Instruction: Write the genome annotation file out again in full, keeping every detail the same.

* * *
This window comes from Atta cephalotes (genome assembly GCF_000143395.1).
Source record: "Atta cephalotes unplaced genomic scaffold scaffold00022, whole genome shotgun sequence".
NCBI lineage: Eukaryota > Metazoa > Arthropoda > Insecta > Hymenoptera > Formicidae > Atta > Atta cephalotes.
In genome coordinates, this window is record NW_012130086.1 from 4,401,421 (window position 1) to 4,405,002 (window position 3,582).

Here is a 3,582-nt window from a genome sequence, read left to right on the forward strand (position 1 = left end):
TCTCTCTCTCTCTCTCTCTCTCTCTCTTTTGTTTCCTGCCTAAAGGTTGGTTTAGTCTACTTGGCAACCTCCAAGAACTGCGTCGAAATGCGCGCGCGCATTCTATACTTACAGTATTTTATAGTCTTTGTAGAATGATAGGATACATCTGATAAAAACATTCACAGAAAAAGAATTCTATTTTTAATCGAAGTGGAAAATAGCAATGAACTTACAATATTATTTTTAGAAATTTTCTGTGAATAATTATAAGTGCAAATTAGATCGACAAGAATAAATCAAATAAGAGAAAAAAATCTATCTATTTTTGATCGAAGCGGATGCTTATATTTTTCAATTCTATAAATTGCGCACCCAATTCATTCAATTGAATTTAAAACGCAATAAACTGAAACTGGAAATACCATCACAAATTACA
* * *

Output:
This window comes from Atta cephalotes (genome assembly GCF_000143395.1).
Source record: "Atta cephalotes unplaced genomic scaffold scaffold00022, whole genome shotgun sequence".
NCBI lineage: Eukaryota > Metazoa > Arthropoda > Insecta > Hymenoptera > Formicidae > Atta > Atta cephalotes.
In genome coordinates, this window is record NW_012130086.1 from 4,401,421 (window position 1) to 4,405,002 (window position 3,582).

Here is a 3,582-nt window from a genome sequence, read left to right on the forward strand (position 1 = left end):
TCTCTCTCTCTCTCTCTCTCTCTCTCTTTTGTTTCCTGCCTAAAGGTTGGTTTAGTCTACTTGGCAACCTCCAAGAACTGCGTCGAAATGCGCGCGCGCATTCTATACTTACAGTATTTTATAGTCTTTGTAGAATGATAGGATACATCTGATAAAAACATTCACAGAAAAAGAATTCTATTTTTAATCGAAGTGGAAAATAGCAATGAACTTACAATATTATTTTTAGAAATTTTCTGTGAATAATTATAAGTGCAAATTAGATCGACAAGAATAAATCAAATAAGAGAAAAAAATCTATCTATTTTTGATCGAAGCGGATGCTTATATTTTTCAATTCTATAAATTGCGCACCCAATTCATTCAATTGAATTTAAAACGCAATAAACTGAAACTGGAAATACCATCACAAATTACA